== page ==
seen  it  like that - took two hours to get our luggage -5 planes 
in  at  once  and it was all mixed up together. So when we got to 
Casa  Del Mar it was almost 6 - we saw the long check in line and 
went  to Tony Romas. That was a great idea no crowd -plus we were 
starved  -  had  a blooming onion, spare ribs and the hot brownie 
in  a  pan.  DELICIOUS!!!!!!  Then  we  went back and no check in 
line.  Pretty smart huh!! Ate at the lighthouse for dinner once - 
it  was  9:00  so  the  view was good but it is much better for a 
sunset  dinner.  Food  OK.  Ate  at  Calet  Swiss  3  times - our 
anniversary,  Valentines Day and one other time. Food and service 
fantastic.  Bennie says Hi to every one. Got Rigalettos to go one 
night.  FANTASTIC!!!  Tony  Romas  2  more  times  and  a new one 
downtown  -  Steak  5.  Very  good  -  a  little pricey but we'll 
definitely go back. 

Also  a bunch of us went to the Ranch - OK. The Sun Club at Costa 
Linda  was  wonderful  - another first. All in all a great time - 
over  too  soon.  Any questions e-mail me. Also a brand new store 
Kong  King  right  next to Pueblos - beautiful and well stocked - 
very  big.  You'll  be happy to know we stopped by Hooters - they 
opened  around  Valentines  Day - I wanted some shirts - my first 
Hooters  -  not happy to see in Aruba. Big place - bad food - but 
I guess people don't really go for the food. GG 


My  Mom and Dad just got in last night from their 1-month trip to 
Aruba. Of course they loved it and had perfect weather. 

They  did  mention  a  couple  of things that surprised me -- but 
maybe  some  of  you  have  already heard about them. I thought I 
post  what  they  told me...of course, stories to get embellished 
along the way. 

First  they  said  just  before  they  got  there  2/1  Columbian 
Emeralds  (at  the  Marriott,  I  believe) was robbed my men with 
machine  guns  who shot up the jewelry cases. I don't believe the 
store  was  open  at  the  time,  however  I'm  not  certain. Now 
Columbian Emeralds has security all around with 9mm pistols. 

Then  there  was  a supposed "hit" on someone in town. The gunman 
shot  the  wrong  person  and  an Aruban woman was shot (I do not 
know  if  she  was killed). Evidently the Arubans were protesting 
on  the  streets  after  this  incident  because  the  hitman was 
Venezuelan or Columbian. 

My  parents were visiting friend of their who were staying at the 
Americana.  They  were  seated  under  a  few  palms close to the 
sidewalk  that  runs  between  the  hotels and the beach - on the 
edge  of the Americana near the watersport place by the Radisson. 
My  mom  left  her  beachbag  with  nothing in it but sunglasses, 
lotions,  an  inexpensive  watch  and  some  "junk".  She had the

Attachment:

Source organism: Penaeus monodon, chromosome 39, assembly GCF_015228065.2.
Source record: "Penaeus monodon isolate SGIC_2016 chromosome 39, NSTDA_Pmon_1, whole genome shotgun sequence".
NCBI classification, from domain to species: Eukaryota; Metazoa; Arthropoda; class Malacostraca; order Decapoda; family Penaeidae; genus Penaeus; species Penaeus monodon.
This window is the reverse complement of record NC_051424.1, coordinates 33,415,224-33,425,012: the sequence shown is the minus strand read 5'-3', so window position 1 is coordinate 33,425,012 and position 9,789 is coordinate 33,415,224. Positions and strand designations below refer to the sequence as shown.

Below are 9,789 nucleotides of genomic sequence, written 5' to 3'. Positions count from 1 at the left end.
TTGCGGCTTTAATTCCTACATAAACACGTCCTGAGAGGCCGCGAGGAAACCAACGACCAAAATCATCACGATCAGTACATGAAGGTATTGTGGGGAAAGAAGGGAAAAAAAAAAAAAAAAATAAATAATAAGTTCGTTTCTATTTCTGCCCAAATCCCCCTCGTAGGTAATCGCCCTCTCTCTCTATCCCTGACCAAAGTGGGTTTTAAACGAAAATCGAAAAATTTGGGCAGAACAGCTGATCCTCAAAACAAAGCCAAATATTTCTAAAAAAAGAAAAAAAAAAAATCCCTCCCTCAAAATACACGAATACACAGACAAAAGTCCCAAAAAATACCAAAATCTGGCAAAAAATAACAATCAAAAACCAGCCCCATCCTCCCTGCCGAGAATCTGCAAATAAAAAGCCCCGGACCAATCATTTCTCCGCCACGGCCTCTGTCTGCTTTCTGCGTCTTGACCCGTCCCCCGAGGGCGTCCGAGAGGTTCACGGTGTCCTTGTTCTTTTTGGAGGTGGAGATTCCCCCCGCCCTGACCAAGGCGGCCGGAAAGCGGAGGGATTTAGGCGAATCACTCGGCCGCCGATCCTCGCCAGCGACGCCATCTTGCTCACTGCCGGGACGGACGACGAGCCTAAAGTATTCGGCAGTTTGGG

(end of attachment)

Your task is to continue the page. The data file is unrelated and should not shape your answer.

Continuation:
beachbag  fastened  closed  with the rope that secures it and had 
it  tied  to  the  lounge chair while my parents took a walk into 
the  Radisson  for  something.  When they came back she went into 
her  bag  which  was  still tied to the lounge and she found that 
someone  had taken her watch and sunglasses. After they had taken 
her stuff they had the time to secure the bag like she had it. 

She  then  noticed  a  Dutch  couple  nearby  them  who said that 
someone had stolen their entire beach bag! 

So  don't  bring  much to the beach and take it with you when you 
wander.  They've  been  going  for 10 years and never have had an 

An  interesting  note  was  they said there was a yacht about 150 
foot  long  docked by Sonesta. My Dad was talking to the crew who 
told  him  that  Tom Cruise had been on it, and had just left the 
day before. 

Also  they mentioned that they are opening a brewery jointly with 
Grolish  (sp? I'm not up on the proper spelling of my beers). And 
that  it  will  be  an Aruban beer. Maybe the beer prices will be 
more reasonable. 

All  in  all  they  had  a  great  time,  good food and came home 
slightly  up  a few $$ on the gambling end. I can't imagine going 
to  the  casinos  every night for 30 days. They're ready for next 
year and so am I. 


My  wife and I traveled to the Bahamas, the last week of February 
1997.  We  had  not been there before and went on the advice of a 
travel  agent.  In  the  past,  I've  done a lot of research on a 
destination  and  we've always had good experiences. This was the 
first  time  we'd  let  someone else suggest a vacation spot, and 
will probably be the last.

We  traveled  to  New Providence, the island on which the Bahamas 
capital,  Nassau, is located. We went there on an Apple Vacations 
package.  We've taken 2 previous trips with Apple and have always 
been pleased with the service and the value of the trips.

The  charter flight from Cincinnati took only 2 and a half hours, 
making  the  Bahamas  about  the closest island vacation spot for 
us.  We'd considered St. Lucia and other Windward Islands but the 
long  flight  didn't  appeal  to  my wife, who's a very impatient 
traveler.  This was part of the reason the travel agent suggested 
the Bahamas.

Upon  landing  and  claiming  our  baggage  we were waved through 
customs  and our Apple/Majestic Tours representatives directed us 
to  a  van  that  would  take  us  to our hotel. Our travel agent 
suggested  The  South  Ocean  Golf  and Beach Resort, located far